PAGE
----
Dayton Public students learning how to be firefighters, paramedics

Dayton Public Schools student Duil Navarro said joining the Fire/EMS CTE program was an easy decision because it could translate into a career focused on helping people.

“I want to become a paramedic. It’s something that will keep me interested, it’s a well-paying job and it seems fun to me,” the junior said.

“The possibility at any moment you have to go out into a call, get ready to go out there and help someone in any condition or situation, I thought that could be interesting for a while,” Navarro said.

ExplorePHOTOS: Dayton Public students get hands-on look at being firefighters and paramedics

The program, a result of a collaboration between Dayton Public Schools and the city of Dayton, allows students between grades 10 and 12 to train while in school and be qualified to apply for entry-level positions with the Dayton Fire Department upon graduation. It was announced two years ago, and now 20 students are enrolled in the program.

The partnership is also an initiative that reaches out to female and minority students with the goal to increase the diversity of the city’s fire department, Dayton City Manager Shelley Dickstein and Dayton Public Superintendent Elizabeth Lolli said Wednesday.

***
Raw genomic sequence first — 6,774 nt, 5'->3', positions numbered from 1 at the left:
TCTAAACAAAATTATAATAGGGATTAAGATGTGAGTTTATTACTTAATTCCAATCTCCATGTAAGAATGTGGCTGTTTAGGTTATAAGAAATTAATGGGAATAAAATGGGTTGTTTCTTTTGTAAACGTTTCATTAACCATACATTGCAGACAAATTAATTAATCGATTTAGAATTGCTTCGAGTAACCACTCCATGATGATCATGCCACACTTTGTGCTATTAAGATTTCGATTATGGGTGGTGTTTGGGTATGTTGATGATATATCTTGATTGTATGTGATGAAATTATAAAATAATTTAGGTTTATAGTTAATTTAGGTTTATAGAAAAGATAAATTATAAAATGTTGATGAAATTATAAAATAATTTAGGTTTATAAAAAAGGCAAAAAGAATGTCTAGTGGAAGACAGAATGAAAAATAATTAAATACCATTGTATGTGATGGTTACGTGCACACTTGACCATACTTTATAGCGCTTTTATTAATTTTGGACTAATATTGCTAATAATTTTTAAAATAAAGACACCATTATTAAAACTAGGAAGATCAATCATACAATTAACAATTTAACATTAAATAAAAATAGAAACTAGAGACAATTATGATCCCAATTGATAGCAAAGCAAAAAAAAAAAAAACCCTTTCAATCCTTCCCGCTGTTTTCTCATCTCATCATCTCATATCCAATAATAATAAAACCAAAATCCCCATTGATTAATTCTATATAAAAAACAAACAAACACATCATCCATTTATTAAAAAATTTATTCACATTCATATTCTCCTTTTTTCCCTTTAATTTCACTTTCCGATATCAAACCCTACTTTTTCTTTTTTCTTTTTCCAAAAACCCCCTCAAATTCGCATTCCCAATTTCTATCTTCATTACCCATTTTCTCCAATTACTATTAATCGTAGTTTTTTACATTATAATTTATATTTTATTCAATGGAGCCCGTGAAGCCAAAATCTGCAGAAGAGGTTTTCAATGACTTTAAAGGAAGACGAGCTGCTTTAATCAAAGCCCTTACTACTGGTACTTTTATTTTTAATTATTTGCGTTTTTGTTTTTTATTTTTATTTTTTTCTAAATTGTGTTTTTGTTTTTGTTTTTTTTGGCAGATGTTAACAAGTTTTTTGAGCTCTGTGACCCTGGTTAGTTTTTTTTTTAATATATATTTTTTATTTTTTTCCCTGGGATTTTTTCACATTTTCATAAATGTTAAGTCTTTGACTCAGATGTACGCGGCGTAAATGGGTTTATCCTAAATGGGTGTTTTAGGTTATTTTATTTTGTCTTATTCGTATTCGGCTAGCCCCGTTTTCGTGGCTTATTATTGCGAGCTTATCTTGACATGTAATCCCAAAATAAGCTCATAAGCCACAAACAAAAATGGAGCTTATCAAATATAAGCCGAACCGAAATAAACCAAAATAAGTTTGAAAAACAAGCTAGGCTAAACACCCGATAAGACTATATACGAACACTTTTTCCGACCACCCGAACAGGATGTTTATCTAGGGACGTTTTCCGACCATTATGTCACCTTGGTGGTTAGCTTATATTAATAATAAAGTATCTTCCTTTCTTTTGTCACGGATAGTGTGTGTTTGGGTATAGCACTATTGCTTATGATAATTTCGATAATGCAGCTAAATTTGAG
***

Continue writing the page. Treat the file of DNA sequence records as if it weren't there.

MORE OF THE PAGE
“We are really proud of the students we have in the program right now,” Dayton Fire Chief Jeff Lykins said. “If you ask any chief throughout the country what their wish list would be it would be, without a doubt to have a diverse workforce, one that mirrors the racial and gender diversity of their community.”

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He said Dayton’s youth has great talent, and it is important for the city and schools to team up and give students an opportunity to explore an important career like being a first responder.

On Wednesday, students demonstrated what they are learning at the Dayton Fire Training Center. Students operated a firehose, controlling the water’s speed and lifting the hose up and down to spray water. They also went into a fire training structure to spray water inside.

The courses are taught by Dayton Fire instructors. Navarro said the “uncertainty” of the classes and not knowing what’s next and what’s coming day-to-day is enjoyable.

“We’re not really told what we’re going to do beforehand. When we walk into the classroom, we have to have all our stuff ready,” the student said.

The students must always be prepared for any situation, Navarro said, just like on the job where a paramedic or firefighter doesn’t know what challenges await them when they clock into work.

“We don’t know if we’re going to come to that class and get our gear and go outside, or we’re just going to sit down and have a lecture,” Navarro said.

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